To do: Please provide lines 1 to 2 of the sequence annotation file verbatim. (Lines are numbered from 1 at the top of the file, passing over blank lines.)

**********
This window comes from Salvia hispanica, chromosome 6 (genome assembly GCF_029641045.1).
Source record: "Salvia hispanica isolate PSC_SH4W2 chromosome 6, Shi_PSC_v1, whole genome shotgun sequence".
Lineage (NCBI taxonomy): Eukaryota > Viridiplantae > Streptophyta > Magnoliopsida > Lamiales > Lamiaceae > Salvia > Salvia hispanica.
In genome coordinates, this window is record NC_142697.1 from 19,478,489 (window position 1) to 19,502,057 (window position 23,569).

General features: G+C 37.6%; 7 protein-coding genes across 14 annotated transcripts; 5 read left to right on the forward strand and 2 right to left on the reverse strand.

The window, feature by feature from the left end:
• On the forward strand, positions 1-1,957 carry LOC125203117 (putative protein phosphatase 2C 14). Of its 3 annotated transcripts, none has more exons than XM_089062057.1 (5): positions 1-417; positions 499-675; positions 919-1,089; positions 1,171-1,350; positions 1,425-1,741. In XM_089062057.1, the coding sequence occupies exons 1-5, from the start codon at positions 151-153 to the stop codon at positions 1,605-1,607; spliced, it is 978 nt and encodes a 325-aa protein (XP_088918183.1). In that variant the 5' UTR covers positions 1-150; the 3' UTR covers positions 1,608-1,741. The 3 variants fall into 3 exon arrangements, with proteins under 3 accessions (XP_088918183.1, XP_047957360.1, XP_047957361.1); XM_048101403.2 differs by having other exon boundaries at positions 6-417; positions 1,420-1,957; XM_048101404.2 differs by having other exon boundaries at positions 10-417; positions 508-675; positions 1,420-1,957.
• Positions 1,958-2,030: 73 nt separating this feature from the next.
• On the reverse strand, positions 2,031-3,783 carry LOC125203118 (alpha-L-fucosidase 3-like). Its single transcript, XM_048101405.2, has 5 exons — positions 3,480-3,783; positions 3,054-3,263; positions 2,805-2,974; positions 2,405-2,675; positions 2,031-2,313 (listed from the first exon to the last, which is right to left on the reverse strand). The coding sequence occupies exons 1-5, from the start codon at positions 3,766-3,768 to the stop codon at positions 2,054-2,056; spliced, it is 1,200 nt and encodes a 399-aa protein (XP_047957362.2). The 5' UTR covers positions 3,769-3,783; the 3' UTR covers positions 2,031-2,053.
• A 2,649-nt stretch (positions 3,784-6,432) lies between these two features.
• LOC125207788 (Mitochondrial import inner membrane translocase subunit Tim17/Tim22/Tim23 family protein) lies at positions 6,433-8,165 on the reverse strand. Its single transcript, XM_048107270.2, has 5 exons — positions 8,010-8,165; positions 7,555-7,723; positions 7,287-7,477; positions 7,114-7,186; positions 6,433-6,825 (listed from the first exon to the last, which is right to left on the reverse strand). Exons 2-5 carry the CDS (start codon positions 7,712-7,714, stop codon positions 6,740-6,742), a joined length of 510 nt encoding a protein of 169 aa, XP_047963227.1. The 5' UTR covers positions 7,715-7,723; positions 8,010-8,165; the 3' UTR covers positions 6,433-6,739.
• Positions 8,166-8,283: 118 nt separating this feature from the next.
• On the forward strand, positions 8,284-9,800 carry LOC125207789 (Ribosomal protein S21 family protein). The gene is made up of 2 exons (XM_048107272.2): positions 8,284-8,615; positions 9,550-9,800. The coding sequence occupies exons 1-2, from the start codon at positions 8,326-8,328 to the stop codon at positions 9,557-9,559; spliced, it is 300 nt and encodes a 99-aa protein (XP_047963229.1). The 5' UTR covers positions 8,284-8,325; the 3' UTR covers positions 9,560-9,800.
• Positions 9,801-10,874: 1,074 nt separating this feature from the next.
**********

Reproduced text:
This window comes from Salvia hispanica, chromosome 6 (genome assembly GCF_029641045.1).
Source record: "Salvia hispanica isolate PSC_SH4W2 chromosome 6, Shi_PSC_v1, whole genome shotgun sequence".